Is religion in America protected by enshrining in the Constitution one view of God's word?
"I have opponents in this race who do not want to change the Constitution. But I believe it's a lot easier to change the Constitution than it would be to change the word of the living God. And that's what we need to do is amend the Constitution so it's in God's standards rather than trying to change God's standards so it lines up with some contemporary view of how we treat each other and how we treat the family."
- Mike Huckabee, January 14, 2008 (video)
The Faith in Public Life blog, Blogging Faith, notes that about the time "more than two dozen Catholic, Evangelical and Mainline Protestant leaders issued a statement asking candidates to respect religion's proper role in public life. The statement, Keeping Faith: Principles to Protect Religion on the Campaign Trail (PDF), released by Faith in Public Life and Catholics in Alliance for the Common Good, expresses concern about divisive rhetoric and identifies three basic principles to protect religion in public life."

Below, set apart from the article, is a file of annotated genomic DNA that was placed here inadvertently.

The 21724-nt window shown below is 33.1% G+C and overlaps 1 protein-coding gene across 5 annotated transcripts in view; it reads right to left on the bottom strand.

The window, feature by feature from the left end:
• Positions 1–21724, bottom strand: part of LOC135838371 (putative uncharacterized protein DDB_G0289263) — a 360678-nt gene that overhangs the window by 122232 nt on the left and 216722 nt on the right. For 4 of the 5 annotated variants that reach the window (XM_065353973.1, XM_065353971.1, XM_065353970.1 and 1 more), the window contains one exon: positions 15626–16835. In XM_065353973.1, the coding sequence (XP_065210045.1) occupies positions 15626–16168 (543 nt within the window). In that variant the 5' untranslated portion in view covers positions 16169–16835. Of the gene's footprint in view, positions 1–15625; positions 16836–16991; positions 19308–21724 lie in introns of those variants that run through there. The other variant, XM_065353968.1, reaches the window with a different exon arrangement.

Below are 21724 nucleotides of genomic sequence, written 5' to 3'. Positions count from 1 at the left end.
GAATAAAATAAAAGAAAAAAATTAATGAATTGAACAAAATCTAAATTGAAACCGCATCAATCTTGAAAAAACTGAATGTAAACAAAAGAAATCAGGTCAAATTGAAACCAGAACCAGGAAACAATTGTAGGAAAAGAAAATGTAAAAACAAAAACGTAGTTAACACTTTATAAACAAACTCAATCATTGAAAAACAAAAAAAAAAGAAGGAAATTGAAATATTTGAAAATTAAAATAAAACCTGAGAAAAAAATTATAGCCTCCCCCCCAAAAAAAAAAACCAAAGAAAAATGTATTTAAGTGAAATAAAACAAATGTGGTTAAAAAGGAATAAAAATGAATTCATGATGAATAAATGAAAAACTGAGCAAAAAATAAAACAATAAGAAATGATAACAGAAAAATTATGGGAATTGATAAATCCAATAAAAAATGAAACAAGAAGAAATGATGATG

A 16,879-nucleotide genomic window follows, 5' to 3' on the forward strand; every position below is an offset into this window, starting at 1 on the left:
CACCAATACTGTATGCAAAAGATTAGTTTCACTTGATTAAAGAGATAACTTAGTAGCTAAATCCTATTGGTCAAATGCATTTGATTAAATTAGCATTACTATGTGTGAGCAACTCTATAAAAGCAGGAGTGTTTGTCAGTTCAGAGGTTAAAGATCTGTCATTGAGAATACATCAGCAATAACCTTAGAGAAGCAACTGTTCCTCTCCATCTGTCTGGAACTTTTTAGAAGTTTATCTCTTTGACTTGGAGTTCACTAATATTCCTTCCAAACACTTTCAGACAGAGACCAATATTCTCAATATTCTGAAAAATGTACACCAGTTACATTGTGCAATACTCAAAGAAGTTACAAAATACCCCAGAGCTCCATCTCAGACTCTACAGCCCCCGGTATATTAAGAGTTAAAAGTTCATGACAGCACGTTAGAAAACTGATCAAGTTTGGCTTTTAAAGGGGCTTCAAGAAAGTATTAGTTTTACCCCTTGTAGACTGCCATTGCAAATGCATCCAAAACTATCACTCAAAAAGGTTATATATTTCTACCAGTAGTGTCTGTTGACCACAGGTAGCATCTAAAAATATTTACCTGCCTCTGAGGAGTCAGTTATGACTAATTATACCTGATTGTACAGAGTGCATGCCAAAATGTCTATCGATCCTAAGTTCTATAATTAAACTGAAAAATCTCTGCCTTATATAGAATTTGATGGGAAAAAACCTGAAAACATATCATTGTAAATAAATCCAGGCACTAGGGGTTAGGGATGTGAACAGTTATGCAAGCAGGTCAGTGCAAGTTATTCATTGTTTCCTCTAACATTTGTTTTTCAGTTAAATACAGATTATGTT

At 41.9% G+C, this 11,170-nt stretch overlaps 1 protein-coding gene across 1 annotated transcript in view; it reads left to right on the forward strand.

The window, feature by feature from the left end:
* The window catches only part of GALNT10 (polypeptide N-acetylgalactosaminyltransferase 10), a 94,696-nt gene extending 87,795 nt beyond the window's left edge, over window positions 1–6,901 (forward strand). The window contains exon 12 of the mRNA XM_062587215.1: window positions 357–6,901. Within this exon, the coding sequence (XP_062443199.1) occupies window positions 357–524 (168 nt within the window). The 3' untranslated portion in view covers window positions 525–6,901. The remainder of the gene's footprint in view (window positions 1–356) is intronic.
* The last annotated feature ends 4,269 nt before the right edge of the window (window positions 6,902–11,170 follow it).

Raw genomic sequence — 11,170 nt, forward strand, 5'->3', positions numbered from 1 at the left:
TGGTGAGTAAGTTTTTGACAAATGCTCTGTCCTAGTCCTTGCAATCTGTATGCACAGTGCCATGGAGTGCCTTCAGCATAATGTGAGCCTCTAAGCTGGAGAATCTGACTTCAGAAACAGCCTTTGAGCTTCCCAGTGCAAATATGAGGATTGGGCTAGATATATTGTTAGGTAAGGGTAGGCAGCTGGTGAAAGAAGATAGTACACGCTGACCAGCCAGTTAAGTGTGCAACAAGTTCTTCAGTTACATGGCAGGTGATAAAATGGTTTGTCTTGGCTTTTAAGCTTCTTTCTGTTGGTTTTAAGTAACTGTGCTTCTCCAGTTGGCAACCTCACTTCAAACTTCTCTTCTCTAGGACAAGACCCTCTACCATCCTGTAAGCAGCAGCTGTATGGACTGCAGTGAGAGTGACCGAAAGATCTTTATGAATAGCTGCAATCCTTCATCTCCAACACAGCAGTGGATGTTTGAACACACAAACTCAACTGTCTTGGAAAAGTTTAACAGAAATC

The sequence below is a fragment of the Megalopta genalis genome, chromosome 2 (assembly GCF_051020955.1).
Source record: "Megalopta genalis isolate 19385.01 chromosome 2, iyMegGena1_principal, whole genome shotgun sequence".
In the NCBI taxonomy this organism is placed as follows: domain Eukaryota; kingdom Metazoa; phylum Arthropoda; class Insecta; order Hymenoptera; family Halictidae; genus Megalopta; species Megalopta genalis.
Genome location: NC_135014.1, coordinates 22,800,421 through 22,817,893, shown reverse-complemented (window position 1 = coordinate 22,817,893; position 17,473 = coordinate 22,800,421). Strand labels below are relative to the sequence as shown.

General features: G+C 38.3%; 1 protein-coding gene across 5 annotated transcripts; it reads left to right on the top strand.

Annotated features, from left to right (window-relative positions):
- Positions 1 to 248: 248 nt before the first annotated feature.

Those three principles:
* No person should be expected to leave their faith at the door when operating in the public square. But it is inappropriate to use religious or doctrinal differences to marginalize or disparage candidates, by either comparison or assertion. No religious test may be applied to candidates for public office - not by the law, not by candidates, not by campaigns.
*Candidates for public office should welcome the contributions that religion brings to society. But just as government may not endorse or favor a religious faith, candidates for public office are obliged, in their official capacity, to acknowledge that no faith can lay exclusive claim to the moral values that enrich our public life.
*Just as government policies must be in service to the nation and not to any religious faith, the same holds true for candidates' positions on policies. While it is appropriate for candidates to connect their faith to their policy positions, their positions on policy must respect all citizens regardless of religious belief.
Addendum: The Christian Science Monitor reports 'Only a slim majority (56 percent) of Americans said in a 2007 survey that freedom of worship should extend to people of all religious groups, no matter what their beliefs (down 16 points, from 72 percent in 2000).'